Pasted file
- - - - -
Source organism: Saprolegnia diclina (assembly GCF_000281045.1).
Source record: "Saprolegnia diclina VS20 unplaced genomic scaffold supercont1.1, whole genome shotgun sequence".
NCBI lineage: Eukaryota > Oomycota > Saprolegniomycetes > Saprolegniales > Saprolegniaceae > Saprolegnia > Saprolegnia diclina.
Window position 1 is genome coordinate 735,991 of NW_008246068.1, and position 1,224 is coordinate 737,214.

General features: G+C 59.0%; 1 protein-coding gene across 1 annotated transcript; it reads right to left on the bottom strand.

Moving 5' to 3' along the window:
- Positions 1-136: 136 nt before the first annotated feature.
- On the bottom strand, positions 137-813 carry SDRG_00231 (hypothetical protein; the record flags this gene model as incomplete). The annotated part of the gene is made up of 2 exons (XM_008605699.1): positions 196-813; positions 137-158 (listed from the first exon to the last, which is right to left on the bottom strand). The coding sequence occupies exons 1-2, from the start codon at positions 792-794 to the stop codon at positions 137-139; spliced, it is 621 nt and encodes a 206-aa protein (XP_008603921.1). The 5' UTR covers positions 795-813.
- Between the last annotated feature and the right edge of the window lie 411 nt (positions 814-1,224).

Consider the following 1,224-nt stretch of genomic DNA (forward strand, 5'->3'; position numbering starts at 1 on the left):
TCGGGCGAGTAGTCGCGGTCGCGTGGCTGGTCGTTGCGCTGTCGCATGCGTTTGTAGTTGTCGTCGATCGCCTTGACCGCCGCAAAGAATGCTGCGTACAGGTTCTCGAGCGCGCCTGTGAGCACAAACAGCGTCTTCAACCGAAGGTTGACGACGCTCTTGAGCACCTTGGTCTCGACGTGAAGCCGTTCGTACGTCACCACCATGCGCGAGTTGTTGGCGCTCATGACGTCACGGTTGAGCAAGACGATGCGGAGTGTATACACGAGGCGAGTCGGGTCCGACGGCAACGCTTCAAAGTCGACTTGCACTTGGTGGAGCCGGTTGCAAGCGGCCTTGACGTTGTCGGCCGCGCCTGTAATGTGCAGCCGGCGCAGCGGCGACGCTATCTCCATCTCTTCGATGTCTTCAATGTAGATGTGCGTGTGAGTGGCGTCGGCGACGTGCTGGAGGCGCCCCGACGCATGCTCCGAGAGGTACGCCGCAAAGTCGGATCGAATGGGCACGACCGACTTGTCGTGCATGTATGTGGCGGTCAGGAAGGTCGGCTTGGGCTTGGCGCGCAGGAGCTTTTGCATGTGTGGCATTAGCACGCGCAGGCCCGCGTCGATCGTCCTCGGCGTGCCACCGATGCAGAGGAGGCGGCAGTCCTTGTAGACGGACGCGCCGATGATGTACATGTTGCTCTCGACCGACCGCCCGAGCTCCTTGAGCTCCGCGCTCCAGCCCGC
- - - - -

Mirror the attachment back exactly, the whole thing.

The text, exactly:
Source organism: Saprolegnia diclina (assembly GCF_000281045.1).
Source record: "Saprolegnia diclina VS20 unplaced genomic scaffold supercont1.1, whole genome shotgun sequence".
NCBI lineage: Eukaryota > Oomycota > Saprolegniomycetes > Saprolegniales > Saprolegniaceae > Saprolegnia > Saprolegnia diclina.
Window position 1 is genome coordinate 735,991 of NW_008246068.1, and position 1,224 is coordinate 737,214.

General features: G+C 59.0%; 1 protein-coding gene across 1 annotated transcript; it reads right to left on the bottom strand.

Moving 5' to 3' along the window:
- Positions 1-136: 136 nt before the first annotated feature.
- On the bottom strand, positions 137-813 carry SDRG_00231 (hypothetical protein; the record flags this gene model as incomplete). The annotated part of the gene is made up of 2 exons (XM_008605699.1): positions 196-813; positions 137-158 (listed from the first exon to the last, which is right to left on the bottom strand). The coding sequence occupies exons 1-2, from the start codon at positions 792-794 to the stop codon at positions 137-139; spliced, it is 621 nt and encodes a 206-aa protein (XP_008603921.1). The 5' UTR covers positions 795-813.
- Between the last annotated feature and the right edge of the window lie 411 nt (positions 814-1,224).

Consider the following 1,224-nt stretch of genomic DNA (forward strand, 5'->3'; position numbering starts at 1 on the left):
TCGGGCGAGTAGTCGCGGTCGCGTGGCTGGTCGTTGCGCTGTCGCATGCGTTTGTAGTTGTCGTCGATCGCCTTGACCGCCGCAAAGAATGCTGCGTACAGGTTCTCGAGCGCGCCTGTGAGCACAAACAGCGTCTTCAACCGAAGGTTGACGACGCTCTTGAGCACCTTGGTCTCGACGTGAAGCCGTTCGTACGTCACCACCATGCGCGAGTTGTTGGCGCTCATGACGTCACGGTTGAGCAAGACGATGCGGAGTGTATACACGAGGCGAGTCGGGTCCGACGGCAACGCTTCAAAGTCGACTTGCACTTGGTGGAGCCGGTTGCAAGCGGCCTTGACGTTGTCGGCCGCGCCTGTAATGTGCAGCCGGCGCAGCGGCGACGCTATCTCCATCTCTTCGATGTCTTCAATGTAGATGTGCGTGTGAGTGGCGTCGGCGACGTGCTGGAGGCGCCCCGACGCATGCTCCGAGAGGTACGCCGCAAAGTCGGATCGAATGGGCACGACCGACTTGTCGTGCATGTATGTGGCGGTCAGGAAGGTCGGCTTGGGCTTGGCGCGCAGGAGCTTTTGCATGTGTGGCATTAGCACGCGCAGGCCCGCGTCGATCGTCCTCGGCGTGCCACCGATGCAGAGGAGGCGGCAGTCCTTGTAGACGGACGCGCCGATGATGTACATGTTGCTCTCGACCGACCGCCCGAGCTCCTTGAGCTCCGCGCTCCAGCCCGC